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Flossing seems simple enough.

All you need to do is slide a piece of string between your teeth and remove any plaque, food, and gunk from those tough-to-reach spaces. Unfortunately, many people have trouble getting the most out of their flossing routine.

Are You Flossing Wrong?

(StockSnap / pixabay)

If you’re making the following flossing mistakes, you may not be giving your teeth and gums the treatment they deserve.

1. Flossing Too Much or Not Enough

A lot of people still don’t floss as often as they should. Though the American Dental Association says we should all be flossing every day, only around 30% of people follow these guidelines. The more you floss, the more you reduce your risk of gum disease and other common oral hygiene problems.

Flossing every day is the best way to protect your teeth and gums – just be careful not to go over the top. Flossing too much can be just as detrimental to your health because it causes gum irritation and sometimes pain.

2. Missing Important Spots

Being thorough is crucial when you’re flossing. Although you shouldn’t spend hours in front of your mirror, it’s important to floss both sides of the teeth, moving slowly from one section to the next. You might need to consider getting special floss threaders to work around any dental appliances or implants you may have in your mouth.

Focus on cleaning as much of your mouth as possible, including the teeth at the very back of your jaw. It might help to have a plan of action for where you’re going to start and finish, so you’re not just flossing aimlessly.

3. Constantly Using the Same Section of Floss

When you’re flossing, you’re removing bacteria and food from between your teeth and around the gums. Using the same section of floss all around your mouth can mean you’re spreading a lot of bacteria. Try using different sections of floss when you notice that your existing section is getting worn down. You can even rinse your mouth again after flossing to get rid of the remaining bacteria.

4. Flossing at The Wrong Time

It’s important to floss every day – not just when you have food wedged in your teeth. However, since experts recommend flossing only once per day to avoid harming your gums, it’s important to know when to get started. Ideally, you’ll want to floss before you go to sleep each night.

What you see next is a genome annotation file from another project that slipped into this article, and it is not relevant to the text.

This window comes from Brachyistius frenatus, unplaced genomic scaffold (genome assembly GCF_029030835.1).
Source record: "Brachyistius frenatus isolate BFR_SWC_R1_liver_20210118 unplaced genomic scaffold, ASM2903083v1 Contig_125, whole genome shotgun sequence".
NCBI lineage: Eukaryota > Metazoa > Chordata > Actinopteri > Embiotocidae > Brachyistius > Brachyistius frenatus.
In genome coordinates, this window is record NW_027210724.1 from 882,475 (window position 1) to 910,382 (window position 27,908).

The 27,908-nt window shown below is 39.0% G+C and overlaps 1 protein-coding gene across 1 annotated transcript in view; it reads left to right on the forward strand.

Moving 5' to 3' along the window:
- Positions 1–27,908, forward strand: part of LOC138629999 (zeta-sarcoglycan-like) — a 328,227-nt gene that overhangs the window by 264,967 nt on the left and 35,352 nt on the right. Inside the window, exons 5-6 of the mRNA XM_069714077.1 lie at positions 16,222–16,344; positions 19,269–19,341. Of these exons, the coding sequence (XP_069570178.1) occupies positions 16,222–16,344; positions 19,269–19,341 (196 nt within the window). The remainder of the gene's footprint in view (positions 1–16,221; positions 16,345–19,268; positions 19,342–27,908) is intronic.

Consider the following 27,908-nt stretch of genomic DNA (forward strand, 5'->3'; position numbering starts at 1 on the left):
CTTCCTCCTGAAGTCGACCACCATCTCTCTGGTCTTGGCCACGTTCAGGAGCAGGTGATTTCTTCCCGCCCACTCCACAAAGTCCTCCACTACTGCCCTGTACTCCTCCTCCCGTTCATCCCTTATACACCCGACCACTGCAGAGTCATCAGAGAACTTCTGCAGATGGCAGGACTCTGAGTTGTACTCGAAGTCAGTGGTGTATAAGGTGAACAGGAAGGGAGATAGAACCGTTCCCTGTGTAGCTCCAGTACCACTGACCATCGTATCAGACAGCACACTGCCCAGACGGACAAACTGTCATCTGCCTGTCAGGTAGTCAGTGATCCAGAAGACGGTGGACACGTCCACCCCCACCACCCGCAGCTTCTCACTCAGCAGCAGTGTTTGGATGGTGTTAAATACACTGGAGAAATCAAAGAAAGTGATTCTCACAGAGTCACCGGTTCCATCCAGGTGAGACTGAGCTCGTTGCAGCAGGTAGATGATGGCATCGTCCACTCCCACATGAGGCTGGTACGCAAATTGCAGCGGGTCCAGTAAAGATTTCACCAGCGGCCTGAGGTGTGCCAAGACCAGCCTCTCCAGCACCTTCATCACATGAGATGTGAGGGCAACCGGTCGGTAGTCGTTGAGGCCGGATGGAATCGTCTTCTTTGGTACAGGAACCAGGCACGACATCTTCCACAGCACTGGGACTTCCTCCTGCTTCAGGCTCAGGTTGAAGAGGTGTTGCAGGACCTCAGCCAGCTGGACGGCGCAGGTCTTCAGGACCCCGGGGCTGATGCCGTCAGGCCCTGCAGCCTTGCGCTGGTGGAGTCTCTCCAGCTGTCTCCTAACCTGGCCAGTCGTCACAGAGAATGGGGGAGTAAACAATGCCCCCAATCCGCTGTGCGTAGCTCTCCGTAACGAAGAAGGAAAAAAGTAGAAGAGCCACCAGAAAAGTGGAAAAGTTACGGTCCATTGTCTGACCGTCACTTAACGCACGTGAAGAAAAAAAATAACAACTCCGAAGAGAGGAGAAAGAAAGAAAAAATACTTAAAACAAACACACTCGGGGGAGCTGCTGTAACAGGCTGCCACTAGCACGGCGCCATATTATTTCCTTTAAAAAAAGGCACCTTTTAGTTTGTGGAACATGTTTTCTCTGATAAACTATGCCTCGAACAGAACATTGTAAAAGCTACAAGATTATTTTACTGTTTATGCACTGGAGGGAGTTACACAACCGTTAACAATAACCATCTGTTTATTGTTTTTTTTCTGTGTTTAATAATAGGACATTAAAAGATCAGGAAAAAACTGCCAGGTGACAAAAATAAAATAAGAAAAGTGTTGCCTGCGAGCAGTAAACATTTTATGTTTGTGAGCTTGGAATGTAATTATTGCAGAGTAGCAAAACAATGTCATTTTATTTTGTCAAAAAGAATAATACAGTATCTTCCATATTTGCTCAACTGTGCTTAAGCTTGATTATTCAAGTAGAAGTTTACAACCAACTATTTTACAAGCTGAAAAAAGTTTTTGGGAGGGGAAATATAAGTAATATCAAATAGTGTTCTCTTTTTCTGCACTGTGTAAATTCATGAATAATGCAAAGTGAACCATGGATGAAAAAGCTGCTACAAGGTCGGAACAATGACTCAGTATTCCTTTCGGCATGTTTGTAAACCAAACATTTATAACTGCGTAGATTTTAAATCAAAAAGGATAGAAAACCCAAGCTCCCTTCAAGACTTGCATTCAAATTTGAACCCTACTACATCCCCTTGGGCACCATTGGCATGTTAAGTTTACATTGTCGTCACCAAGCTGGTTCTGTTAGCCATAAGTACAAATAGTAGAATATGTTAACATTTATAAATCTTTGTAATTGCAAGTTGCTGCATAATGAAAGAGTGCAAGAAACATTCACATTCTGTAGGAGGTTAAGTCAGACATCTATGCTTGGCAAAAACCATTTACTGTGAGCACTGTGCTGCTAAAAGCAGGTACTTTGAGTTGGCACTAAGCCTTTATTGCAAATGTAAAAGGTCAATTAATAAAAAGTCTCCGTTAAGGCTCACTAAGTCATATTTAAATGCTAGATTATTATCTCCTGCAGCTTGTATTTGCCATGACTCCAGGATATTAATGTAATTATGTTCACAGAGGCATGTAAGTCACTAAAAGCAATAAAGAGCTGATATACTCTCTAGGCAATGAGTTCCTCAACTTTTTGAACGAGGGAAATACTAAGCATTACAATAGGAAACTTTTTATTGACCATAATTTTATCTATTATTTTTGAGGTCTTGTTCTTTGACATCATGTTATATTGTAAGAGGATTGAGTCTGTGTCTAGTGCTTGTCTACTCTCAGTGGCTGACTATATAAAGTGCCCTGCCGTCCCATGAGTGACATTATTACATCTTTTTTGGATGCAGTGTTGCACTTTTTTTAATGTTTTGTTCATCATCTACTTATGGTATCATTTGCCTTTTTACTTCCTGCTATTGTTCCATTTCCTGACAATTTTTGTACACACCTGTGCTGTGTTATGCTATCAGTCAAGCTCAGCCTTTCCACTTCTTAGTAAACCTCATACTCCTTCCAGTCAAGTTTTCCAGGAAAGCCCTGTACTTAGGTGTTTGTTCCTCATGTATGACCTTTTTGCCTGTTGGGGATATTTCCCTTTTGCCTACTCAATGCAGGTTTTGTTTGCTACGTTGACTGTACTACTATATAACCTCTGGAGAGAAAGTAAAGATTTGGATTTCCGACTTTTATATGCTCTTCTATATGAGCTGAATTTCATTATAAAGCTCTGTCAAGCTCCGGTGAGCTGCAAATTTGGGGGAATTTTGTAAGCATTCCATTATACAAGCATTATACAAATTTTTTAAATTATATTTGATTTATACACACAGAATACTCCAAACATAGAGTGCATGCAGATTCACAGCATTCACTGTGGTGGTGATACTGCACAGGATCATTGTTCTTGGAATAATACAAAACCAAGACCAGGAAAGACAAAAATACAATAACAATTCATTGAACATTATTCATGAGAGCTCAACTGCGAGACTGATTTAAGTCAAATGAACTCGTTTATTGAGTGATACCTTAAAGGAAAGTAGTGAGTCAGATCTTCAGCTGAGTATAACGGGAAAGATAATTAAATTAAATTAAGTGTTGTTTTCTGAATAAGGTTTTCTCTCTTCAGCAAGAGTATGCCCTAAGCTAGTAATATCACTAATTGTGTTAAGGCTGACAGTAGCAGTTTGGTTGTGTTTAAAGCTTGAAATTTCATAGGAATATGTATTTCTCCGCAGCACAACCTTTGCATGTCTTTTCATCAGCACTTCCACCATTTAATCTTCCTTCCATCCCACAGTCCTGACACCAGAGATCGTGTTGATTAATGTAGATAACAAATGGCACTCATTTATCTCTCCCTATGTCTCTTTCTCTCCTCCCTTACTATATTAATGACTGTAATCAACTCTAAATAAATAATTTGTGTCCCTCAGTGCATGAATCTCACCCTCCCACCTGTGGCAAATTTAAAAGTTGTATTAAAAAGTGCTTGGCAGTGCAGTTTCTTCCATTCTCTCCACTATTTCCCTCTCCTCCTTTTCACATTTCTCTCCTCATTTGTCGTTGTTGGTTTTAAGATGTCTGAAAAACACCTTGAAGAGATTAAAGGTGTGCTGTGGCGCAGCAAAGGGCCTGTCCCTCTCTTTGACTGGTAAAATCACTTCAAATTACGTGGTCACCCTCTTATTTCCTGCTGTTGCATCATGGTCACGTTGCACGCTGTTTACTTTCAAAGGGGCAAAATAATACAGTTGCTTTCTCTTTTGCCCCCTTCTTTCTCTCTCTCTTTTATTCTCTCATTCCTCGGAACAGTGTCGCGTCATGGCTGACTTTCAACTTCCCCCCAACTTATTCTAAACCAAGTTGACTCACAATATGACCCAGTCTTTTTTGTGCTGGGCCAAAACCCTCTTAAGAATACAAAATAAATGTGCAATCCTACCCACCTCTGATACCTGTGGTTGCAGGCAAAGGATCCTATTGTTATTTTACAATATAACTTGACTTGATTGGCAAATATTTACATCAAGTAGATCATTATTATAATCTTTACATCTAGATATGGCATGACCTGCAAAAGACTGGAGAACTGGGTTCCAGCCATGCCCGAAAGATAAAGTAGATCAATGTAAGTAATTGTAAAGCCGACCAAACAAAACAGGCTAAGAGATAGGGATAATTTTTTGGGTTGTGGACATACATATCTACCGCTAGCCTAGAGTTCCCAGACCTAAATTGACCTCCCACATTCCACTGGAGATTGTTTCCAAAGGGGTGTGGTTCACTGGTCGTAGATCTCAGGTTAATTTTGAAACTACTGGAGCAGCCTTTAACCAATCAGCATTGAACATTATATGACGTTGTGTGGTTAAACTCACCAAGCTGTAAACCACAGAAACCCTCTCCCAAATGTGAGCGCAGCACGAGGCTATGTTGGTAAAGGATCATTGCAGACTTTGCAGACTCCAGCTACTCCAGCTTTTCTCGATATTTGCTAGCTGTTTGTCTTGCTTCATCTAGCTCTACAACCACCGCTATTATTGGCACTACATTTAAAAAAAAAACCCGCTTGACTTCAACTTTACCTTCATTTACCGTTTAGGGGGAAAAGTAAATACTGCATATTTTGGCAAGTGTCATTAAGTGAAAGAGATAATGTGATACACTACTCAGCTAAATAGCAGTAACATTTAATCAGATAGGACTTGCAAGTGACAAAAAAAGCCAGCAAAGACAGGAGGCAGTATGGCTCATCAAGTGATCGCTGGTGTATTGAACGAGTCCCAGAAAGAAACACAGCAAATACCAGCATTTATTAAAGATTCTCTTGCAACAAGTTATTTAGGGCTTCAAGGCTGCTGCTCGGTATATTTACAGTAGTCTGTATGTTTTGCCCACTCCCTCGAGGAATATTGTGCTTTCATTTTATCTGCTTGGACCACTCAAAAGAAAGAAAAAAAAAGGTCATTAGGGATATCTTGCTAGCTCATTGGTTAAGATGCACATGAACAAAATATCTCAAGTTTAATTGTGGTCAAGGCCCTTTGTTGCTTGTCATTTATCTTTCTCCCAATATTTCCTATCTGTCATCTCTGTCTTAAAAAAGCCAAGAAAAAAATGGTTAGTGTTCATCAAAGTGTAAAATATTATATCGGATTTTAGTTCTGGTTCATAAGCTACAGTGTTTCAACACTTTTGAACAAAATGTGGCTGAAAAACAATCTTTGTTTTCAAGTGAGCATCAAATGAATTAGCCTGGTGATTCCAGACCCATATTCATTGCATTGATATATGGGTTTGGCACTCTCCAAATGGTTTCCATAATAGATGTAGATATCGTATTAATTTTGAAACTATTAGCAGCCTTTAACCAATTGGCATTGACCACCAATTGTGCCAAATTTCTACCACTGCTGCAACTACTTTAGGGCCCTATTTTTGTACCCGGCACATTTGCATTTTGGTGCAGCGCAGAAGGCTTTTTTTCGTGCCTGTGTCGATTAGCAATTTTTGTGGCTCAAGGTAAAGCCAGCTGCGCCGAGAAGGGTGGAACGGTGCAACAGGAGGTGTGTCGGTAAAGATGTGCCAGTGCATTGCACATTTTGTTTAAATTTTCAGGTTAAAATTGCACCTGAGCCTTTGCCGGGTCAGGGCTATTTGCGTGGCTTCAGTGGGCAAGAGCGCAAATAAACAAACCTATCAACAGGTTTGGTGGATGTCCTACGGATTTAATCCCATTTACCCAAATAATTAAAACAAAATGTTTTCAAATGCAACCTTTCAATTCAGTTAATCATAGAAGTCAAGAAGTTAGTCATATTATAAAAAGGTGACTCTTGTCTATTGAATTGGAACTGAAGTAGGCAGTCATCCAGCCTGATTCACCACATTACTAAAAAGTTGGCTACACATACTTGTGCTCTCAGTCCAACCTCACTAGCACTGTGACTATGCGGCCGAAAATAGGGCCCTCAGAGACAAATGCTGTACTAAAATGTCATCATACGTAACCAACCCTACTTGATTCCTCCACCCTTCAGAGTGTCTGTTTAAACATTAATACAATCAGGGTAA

Flossing before you go to bed makes your mouth as clean as possible when you’re sleeping. Saliva production decreases during sleep, which often means that bacteria can do more harm. Flossing before you brush your teeth is also a good idea, as it will help you remove more debris.

5. Being Too Rough or Quitting Too Early

When you’re flossing, avoid snapping the floss down between your teeth too hard as this can cause damage to your gums and even lead to receding gums in some cases.

Be careful with your teeth, but don’t panic if you see a little bit of blood. If you are starting to floss for the first time in a while, your gums may react by getting a little inflamed and red—and even bleeding a bit. This doesn’t mean you should stop flossing. Rather, it means you should continue to floss with care. After your gums get used to a regular flossing routine, they should stop bleeding when you floss.

6. Using the Wrong Technique

It’s all in the technique! Hold the floss taut and run it between two teeth. Glide it up and down the sides of both teeth, making sure to cover the area from the gum line (where food tends to get lodged) to the highest point of contact between the teeth.

To avoid damaging your gums, avoid using too much downward pressure, as this can cause gum discomfort and bleeding. Pushing the floss against the side of your tooth, on the other hand, will help to remove plaque.

7. Choosing the Wrong Type of Floss

There are different kinds of floss available, and they’re designed to do different things. Some people will prefer to use basic dental floss for most of their needs but may need a special device to get into difficult-to-reach places, such as between braces and around dentures. There’s also specialist floss available for crowded teeth.

If you’re not sure what kind of floss is suitable for your needs, speak to your dentist. They’ll be able to give you advice on which floss types will be easiest for you to use.

Flossing Right Won’t Cure Progressive Gum Diseases

Although there are many benefits to flossing using the correct technique, it’s not a remedy for gum diseases that have advanced beyond gingivitis. Cases like periodontitis require professional cleaning and sometimes even medication or surgery.

If you feel any of these symptoms, consider making an appointment with a Utah dentist to protect your teeth right away. Gum disease shouldn’t be taken lightly; progressive gum disease, if left unaddressed, can aggravate other illnesses and lead to advanced oral health problems.